If a narrative comes “full circle,” reminding the audience of where these characters started, it has to be to emphasise how things have changed. But in the case of How I Met Your Mother, we’re left with this vital question: have things changed? Because the implication at the end of the show is that Ted has moved on (again) from someone he believed to be his one true love (again), and has reverted to the same hollow grand gestures of sentiment that defined his biggest mistakes throughout the show. That doesn’t read as a happy ending, nor a particularly comforting one. It reads as the story of a man who refuses to learn from his mistakes, and perpetuates a self-destructive cycle in the blind hope that it’ll somehow work out this time. To be fair, this is at the centre of much of the show’s comedy. Ted’s refusal to learn from his mistakes and his blind belief in destiny is his central flaw, so in that respect, the finale is clearly in keeping with the rest of his character (if you ignore literally all character development throughout the show, which this finale does for all its central characters).
Grand, sentimental gestures are often placed at the emotional climax of romantic comedies—Harry running through New York to apologise to Sally at midnight on New Year’s Eve, Hugh Grant’s Prime Minister knocking on each and every door in a ridiculously long street searching for Martine McCutcheon, Mila Kunis arranging a flashmob to Semisonic’s “Closing Time” to convince Justin Timberlake she’s actually in love with him (I told you, I love romcoms a whole lot). Done right, these moments can be funny, charming, and make the audience a little bit weepy (at least in my case, on occasion). It’s pretty clear that this is what Thomas and Bays were going for in the finale, somehow forgetting that they’d spent nine whole seasons having their characters talk endlessly about why those gestures are ultimately shallow and aren’t indicative of anything except narcissism. To revert to a grand gesture in the show’s final moments undermines the rest of the show, including the hilarious moment where Ted is rushing into a marriage with Stella. (“What colour are her eyes?” asks Marshall. “…Beautiful,” replies Ted hesitantly. I laugh every time.)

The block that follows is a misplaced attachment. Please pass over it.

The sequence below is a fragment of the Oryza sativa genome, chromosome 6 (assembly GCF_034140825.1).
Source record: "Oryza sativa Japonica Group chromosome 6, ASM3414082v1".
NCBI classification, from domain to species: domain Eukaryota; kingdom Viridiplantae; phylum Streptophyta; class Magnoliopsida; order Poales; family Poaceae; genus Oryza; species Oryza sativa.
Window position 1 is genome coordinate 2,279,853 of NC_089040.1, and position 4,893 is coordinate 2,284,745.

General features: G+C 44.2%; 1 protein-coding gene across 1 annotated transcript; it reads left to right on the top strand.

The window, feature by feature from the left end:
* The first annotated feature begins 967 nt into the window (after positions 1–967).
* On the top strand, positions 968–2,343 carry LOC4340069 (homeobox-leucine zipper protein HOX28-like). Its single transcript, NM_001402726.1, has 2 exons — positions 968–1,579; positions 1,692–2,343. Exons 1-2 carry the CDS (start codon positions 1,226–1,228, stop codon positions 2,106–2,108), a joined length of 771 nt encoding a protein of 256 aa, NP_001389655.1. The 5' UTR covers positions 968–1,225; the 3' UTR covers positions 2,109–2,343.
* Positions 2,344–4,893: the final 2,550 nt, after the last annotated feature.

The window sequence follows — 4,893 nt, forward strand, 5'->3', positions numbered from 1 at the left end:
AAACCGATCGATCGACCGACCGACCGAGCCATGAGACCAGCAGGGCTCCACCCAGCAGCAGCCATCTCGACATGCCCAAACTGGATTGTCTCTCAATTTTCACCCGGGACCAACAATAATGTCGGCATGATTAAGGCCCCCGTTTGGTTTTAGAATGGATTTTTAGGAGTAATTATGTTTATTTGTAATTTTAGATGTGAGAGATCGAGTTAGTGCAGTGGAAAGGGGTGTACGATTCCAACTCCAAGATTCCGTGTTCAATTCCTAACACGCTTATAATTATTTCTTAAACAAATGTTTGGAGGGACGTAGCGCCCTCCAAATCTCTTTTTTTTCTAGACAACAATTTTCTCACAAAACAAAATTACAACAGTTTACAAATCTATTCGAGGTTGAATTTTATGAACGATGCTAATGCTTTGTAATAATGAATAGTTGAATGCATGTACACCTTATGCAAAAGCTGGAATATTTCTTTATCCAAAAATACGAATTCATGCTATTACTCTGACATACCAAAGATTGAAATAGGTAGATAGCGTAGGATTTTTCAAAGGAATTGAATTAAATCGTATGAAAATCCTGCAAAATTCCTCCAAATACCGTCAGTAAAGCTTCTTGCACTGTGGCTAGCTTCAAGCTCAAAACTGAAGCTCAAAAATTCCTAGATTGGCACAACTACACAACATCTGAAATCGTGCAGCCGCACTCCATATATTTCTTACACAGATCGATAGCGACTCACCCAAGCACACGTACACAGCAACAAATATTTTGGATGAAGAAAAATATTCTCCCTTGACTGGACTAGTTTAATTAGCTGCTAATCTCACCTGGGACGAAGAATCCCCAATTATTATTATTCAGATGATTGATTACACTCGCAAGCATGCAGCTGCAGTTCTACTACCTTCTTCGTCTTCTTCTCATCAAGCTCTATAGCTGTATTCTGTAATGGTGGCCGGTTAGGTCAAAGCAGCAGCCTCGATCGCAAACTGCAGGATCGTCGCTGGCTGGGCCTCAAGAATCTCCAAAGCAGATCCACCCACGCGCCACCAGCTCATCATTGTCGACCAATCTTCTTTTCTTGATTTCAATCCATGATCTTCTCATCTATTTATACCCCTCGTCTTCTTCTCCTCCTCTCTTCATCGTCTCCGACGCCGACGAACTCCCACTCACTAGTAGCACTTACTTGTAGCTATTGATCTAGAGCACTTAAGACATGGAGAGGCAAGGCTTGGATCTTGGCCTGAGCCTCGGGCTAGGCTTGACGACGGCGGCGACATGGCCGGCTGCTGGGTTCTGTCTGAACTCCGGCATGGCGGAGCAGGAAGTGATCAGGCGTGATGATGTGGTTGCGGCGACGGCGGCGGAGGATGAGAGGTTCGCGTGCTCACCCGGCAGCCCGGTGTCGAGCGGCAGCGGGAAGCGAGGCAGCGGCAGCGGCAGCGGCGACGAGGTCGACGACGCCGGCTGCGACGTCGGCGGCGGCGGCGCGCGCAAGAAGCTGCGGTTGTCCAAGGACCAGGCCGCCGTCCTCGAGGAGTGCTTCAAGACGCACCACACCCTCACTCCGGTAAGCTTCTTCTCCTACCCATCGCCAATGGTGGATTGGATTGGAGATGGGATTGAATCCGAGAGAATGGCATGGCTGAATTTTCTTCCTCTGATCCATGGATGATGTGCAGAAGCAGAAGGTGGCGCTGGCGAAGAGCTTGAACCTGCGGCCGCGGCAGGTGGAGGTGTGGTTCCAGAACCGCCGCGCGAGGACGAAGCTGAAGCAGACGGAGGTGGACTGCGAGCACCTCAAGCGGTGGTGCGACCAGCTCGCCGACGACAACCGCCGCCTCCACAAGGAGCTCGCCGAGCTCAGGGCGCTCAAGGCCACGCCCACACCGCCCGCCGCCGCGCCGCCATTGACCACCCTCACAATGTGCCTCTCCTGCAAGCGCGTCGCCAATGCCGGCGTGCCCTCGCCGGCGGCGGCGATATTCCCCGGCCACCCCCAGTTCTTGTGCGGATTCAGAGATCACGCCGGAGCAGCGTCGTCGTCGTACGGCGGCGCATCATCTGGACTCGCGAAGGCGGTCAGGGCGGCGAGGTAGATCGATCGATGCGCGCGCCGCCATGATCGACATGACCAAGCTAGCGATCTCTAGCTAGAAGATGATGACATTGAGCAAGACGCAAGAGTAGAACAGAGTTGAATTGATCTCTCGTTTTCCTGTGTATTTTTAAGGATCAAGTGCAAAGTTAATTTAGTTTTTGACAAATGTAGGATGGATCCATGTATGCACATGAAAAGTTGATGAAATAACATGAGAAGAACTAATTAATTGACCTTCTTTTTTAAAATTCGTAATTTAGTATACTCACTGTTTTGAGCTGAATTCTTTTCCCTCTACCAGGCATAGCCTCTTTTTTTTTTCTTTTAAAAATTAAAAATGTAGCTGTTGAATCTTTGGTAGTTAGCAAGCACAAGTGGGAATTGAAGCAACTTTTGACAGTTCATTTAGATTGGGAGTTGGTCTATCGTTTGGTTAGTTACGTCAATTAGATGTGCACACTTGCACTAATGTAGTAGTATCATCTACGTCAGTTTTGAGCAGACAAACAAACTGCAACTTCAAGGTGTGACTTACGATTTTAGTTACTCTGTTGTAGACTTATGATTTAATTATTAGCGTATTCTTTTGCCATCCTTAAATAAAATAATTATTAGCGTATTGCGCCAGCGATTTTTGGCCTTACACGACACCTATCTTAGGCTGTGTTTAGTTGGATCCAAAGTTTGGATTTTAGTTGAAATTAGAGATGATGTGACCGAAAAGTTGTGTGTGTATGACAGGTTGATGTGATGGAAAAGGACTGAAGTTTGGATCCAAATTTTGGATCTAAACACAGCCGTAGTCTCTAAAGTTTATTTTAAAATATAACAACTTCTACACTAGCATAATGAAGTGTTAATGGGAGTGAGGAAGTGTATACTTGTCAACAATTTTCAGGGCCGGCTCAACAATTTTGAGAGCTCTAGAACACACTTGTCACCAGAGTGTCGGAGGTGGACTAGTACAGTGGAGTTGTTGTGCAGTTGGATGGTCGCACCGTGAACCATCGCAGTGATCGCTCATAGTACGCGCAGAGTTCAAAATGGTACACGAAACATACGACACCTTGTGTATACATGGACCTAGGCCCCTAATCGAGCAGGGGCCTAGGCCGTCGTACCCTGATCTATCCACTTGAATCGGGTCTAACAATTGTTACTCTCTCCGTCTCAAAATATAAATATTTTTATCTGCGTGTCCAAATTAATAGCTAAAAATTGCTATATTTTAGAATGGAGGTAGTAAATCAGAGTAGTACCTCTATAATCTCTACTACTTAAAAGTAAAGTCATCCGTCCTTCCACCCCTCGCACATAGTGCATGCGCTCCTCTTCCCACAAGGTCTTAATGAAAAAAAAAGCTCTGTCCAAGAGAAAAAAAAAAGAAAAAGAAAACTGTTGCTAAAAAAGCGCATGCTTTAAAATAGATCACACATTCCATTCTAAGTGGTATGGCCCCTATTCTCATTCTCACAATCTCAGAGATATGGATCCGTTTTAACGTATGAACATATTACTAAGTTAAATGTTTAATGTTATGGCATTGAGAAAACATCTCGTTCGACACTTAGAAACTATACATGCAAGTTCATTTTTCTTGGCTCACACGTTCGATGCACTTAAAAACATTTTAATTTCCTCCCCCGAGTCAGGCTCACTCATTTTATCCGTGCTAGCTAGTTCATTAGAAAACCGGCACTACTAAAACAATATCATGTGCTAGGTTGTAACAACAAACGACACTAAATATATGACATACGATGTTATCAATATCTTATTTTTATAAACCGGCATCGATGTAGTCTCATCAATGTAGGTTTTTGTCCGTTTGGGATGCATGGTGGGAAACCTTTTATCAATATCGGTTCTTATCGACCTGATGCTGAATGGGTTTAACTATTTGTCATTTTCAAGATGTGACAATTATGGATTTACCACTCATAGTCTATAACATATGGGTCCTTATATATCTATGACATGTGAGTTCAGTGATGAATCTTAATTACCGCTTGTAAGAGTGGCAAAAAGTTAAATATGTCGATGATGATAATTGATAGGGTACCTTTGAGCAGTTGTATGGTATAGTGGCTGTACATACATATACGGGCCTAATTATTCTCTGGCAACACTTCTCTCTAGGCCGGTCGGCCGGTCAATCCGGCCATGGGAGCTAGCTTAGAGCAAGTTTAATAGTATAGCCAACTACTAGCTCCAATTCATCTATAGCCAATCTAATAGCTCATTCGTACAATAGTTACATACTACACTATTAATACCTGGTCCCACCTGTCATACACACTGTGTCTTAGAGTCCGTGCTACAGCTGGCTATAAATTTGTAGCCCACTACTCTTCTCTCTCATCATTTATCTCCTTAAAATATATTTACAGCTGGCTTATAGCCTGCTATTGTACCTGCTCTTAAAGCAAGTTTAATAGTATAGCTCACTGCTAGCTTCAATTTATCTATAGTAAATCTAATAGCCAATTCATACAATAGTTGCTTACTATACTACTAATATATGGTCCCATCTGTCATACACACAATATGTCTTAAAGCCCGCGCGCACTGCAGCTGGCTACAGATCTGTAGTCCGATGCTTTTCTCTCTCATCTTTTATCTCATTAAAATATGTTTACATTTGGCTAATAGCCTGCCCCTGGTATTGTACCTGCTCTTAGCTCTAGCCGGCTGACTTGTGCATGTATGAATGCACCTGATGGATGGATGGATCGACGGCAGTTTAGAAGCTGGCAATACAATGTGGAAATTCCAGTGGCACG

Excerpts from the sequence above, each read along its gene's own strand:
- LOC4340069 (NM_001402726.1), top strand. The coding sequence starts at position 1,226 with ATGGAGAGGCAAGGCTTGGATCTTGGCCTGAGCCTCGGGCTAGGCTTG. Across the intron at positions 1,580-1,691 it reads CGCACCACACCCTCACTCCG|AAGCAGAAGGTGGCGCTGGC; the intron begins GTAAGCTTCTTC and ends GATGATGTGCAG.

At best, the show’s final twist—that Ted has essentially held his kids hostage listening to a long, rambling story about his early thirties in order to ask them permission to date their “Aunt Robin”—negates any attempt at thematic consistency for the rest of the show. At worst, it suggests that everything in the world exists to satisfy the romantic whims and nostalgia of one man, with all his friendships and romantic relationships subsumed within that. It’s the post-Friends reevaluation of Ross Geller on an entirely new scale, and one with more than enough textual evidence to support Ted Mosby’s pop cultural reputation as a “nice guy” who isn’t really all that good a person.
The bigger question regarding the finale of How I Met Your Mother is one that is extremely simple: why did they bother? I certainly haven’t been able to passively enjoy the show since the finale. Every time I try to put it on Netflix while doing other chores, I get distracted by anger, viewing the entire story through the lens of the show’s final moments. I don’t think that was Thomas and Bays’ intention when writing it, but that’s the show’s legacy. Ultimately, my theory is that because, in the “Golden Age” of television, series finales are supposed to be grand occasions that come with one final twist, Thomas and Bays were convinced that this is what was needed to ensure the show’s longevity.
But that just makes me sad, if I’m being honest. The series finale of Lost is my joint-favourite series finale ever (the other one being Buffy the Vampire Slayer). It worked because there was thematic, and genuine sentiment behind the choices. When Christian tells Jack that the reason all of the survivors are gathered together in the “flash-sideways” world before ascending to what comes next is because their time spent on the Island was the most important part of their lives, that feels right, it rings true. Jack lies down in the jungle and lets himself fade into death in a mirror (or “full circle”) to the show’s first episode, but he has changed—materially and, more importantly, spiritually. He’s found a home, a family, and a purpose on the Island, and gave his life protecting that. It emphasises the extent to which he’s changed from the show’s opening moments.
But not every show has to be Lost. It’s okay to end quietly, if that’s what your show requires. Bojack Horseman articulated this idea in its transcendentally brilliant episode “Free Churro.” Its titular character says that the tragedy of sitcoms is that there’s always “more show,” until there isn’t. He argues that, despite all the grand gestures, nothing can truly change on a sitcom because the show carries on regardless, and so a status quo must be maintained. But that doesn’t have to be tragic. It’s okay to suggest that life continues for these characters much the same as it did throughout the rest of the show.
The appeal of a show like How I Met Your Mother is its static nature. As with the romcoms it drew inspiration from, there’s a formula to be adhered to, and that’s okay. How I Met Your Mother was not a show that needed to be two steps ahead of its audience, and the idea that it needed to justify its charming framing device (the narration from Future Ted) with some kind of twist ending is absurd. A series finale is the writing equivalent of a romcom’s grand gesture—it’s big, exciting, and if it doesn’t work, it rings hollow. The finale of How I Met Your Mother doesn’t read as a hopeful ode to love, but rather a retread of old mistakes, and an affirmation that good, fulfilling structure to a story requires far more emotional intelligence than simply grabbing for whatever imagery will remind your audience of what they enjoyed 10 years ago. For all our passive enjoyment of the show, we deserved better.